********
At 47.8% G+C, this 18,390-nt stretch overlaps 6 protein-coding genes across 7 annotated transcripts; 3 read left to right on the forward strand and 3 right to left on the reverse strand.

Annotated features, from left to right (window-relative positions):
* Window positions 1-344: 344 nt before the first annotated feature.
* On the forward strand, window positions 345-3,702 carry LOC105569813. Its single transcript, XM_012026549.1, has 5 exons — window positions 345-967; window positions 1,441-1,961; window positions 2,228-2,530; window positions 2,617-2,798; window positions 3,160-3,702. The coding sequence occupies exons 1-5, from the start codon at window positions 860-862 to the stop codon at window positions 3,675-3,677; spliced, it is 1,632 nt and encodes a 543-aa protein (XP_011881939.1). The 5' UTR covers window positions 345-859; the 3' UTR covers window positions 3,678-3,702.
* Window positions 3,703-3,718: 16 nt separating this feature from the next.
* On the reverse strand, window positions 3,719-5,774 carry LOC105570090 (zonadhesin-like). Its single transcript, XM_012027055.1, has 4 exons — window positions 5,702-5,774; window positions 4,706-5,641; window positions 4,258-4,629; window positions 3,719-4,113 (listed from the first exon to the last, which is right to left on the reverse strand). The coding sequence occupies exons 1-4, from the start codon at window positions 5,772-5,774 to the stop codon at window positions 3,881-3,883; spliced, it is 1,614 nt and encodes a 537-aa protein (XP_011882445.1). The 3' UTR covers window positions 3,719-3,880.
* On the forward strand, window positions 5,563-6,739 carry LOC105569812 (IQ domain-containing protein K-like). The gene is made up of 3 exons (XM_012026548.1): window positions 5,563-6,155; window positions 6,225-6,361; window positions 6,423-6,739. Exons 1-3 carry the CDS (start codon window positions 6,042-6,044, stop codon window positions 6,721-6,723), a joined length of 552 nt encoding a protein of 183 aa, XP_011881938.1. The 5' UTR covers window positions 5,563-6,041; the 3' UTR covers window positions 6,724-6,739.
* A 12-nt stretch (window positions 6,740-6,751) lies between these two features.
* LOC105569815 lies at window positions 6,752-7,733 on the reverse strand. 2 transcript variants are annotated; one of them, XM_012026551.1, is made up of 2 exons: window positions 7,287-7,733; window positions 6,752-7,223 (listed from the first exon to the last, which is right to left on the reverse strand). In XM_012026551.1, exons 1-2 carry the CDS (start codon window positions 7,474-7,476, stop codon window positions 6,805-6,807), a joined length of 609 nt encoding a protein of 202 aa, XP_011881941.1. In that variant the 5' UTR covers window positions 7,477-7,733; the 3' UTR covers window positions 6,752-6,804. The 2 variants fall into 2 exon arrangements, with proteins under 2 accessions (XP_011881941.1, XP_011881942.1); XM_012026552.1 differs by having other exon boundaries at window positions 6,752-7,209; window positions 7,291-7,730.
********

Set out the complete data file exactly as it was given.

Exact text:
At 47.8% G+C, this 18,390-nt stretch overlaps 6 protein-coding genes across 7 annotated transcripts; 3 read left to right on the forward strand and 3 right to left on the reverse strand.

Annotated features, from left to right (window-relative positions):
* Window positions 1-344: 344 nt before the first annotated feature.
* On the forward strand, window positions 345-3,702 carry LOC105569813. Its single transcript, XM_012026549.1, has 5 exons — window positions 345-967; window positions 1,441-1,961; window positions 2,228-2,530; window positions 2,617-2,798; window positions 3,160-3,702. The coding sequence occupies exons 1-5, from the start codon at window positions 860-862 to the stop codon at window positions 3,675-3,677; spliced, it is 1,632 nt and encodes a 543-aa protein (XP_011881939.1). The 5' UTR covers window positions 345-859; the 3' UTR covers window positions 3,678-3,702.
* Window positions 3,703-3,718: 16 nt separating this feature from the next.
* On the reverse strand, window positions 3,719-5,774 carry LOC105570090 (zonadhesin-like). Its single transcript, XM_012027055.1, has 4 exons — window positions 5,702-5,774; window positions 4,706-5,641; window positions 4,258-4,629; window positions 3,719-4,113 (listed from the first exon to the last, which is right to left on the reverse strand). The coding sequence occupies exons 1-4, from the start codon at window positions 5,772-5,774 to the stop codon at window positions 3,881-3,883; spliced, it is 1,614 nt and encodes a 537-aa protein (XP_011882445.1). The 3' UTR covers window positions 3,719-3,880.
* On the forward strand, window positions 5,563-6,739 carry LOC105569812 (IQ domain-containing protein K-like). The gene is made up of 3 exons (XM_012026548.1): window positions 5,563-6,155; window positions 6,225-6,361; window positions 6,423-6,739. Exons 1-3 carry the CDS (start codon window positions 6,042-6,044, stop codon window positions 6,721-6,723), a joined length of 552 nt encoding a protein of 183 aa, XP_011881938.1. The 5' UTR covers window positions 5,563-6,041; the 3' UTR covers window positions 6,724-6,739.
* A 12-nt stretch (window positions 6,740-6,751) lies between these two features.
* LOC105569815 lies at window positions 6,752-7,733 on the reverse strand. 2 transcript variants are annotated; one of them, XM_012026551.1, is made up of 2 exons: window positions 7,287-7,733; window positions 6,752-7,223 (listed from the first exon to the last, which is right to left on the reverse strand). In XM_012026551.1, exons 1-2 carry the CDS (start codon window positions 7,474-7,476, stop codon window positions 6,805-6,807), a joined length of 609 nt encoding a protein of 202 aa, XP_011881941.1. In that variant the 5' UTR covers window positions 7,477-7,733; the 3' UTR covers window positions 6,752-6,804. The 2 variants fall into 2 exon arrangements, with proteins under 2 accessions (XP_011881941.1, XP_011881942.1); XM_012026552.1 differs by having other exon boundaries at window positions 6,752-7,209; window positions 7,291-7,730.